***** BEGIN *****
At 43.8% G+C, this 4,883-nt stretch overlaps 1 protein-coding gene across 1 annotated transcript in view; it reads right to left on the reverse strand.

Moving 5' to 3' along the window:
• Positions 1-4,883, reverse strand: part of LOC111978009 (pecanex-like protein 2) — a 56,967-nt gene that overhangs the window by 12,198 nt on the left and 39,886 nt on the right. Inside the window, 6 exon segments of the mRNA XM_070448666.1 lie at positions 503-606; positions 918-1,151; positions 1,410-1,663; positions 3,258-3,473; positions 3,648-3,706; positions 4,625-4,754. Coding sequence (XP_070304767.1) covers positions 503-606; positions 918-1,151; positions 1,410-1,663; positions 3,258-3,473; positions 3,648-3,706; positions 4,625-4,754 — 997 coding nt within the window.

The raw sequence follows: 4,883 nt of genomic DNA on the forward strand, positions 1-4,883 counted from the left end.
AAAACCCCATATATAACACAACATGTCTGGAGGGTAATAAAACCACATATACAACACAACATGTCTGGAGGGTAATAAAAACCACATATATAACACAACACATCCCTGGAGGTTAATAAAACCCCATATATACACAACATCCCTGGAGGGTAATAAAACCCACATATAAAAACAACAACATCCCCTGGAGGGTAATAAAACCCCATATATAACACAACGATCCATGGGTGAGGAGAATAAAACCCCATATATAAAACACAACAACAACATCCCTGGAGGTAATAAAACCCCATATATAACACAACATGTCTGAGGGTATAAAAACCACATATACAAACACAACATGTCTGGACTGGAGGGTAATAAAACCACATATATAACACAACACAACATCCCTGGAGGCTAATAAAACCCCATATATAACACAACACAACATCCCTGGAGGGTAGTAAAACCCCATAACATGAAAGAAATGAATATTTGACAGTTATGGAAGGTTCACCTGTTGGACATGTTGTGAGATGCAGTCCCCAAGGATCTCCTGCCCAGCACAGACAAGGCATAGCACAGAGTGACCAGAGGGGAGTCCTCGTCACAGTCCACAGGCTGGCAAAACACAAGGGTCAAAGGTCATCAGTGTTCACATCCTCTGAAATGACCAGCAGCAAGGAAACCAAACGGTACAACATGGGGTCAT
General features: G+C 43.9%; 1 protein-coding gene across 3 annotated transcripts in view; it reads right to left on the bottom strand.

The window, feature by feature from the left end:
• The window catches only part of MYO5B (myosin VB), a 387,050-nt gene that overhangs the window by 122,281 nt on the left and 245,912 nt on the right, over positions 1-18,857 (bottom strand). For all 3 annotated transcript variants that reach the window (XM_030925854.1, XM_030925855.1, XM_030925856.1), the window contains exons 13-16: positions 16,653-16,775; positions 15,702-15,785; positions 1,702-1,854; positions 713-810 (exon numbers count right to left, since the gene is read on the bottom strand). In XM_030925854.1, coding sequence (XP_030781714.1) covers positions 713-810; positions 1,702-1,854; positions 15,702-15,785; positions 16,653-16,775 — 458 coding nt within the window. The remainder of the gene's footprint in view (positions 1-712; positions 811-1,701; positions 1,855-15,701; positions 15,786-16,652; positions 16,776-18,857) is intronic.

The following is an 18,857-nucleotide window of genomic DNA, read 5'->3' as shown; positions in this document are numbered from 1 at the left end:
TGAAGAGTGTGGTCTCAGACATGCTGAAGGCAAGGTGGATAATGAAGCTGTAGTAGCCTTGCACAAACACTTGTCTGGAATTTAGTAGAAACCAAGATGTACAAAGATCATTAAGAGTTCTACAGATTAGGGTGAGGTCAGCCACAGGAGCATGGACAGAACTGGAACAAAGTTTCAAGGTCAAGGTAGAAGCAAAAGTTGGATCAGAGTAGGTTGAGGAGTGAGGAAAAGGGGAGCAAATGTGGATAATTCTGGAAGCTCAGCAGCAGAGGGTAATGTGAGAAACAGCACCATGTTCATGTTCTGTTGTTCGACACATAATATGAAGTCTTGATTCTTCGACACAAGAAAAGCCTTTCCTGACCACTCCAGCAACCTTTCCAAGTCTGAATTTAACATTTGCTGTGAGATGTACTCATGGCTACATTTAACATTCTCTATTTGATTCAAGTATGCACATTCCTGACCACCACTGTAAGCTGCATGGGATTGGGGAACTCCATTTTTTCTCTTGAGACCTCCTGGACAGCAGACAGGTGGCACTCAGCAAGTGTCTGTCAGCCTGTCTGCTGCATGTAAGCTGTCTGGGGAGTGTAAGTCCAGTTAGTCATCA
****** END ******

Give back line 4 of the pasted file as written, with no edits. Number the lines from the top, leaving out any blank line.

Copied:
The raw sequence follows: 4,883 nt of genomic DNA on the forward strand, positions 1-4,883 counted from the left end.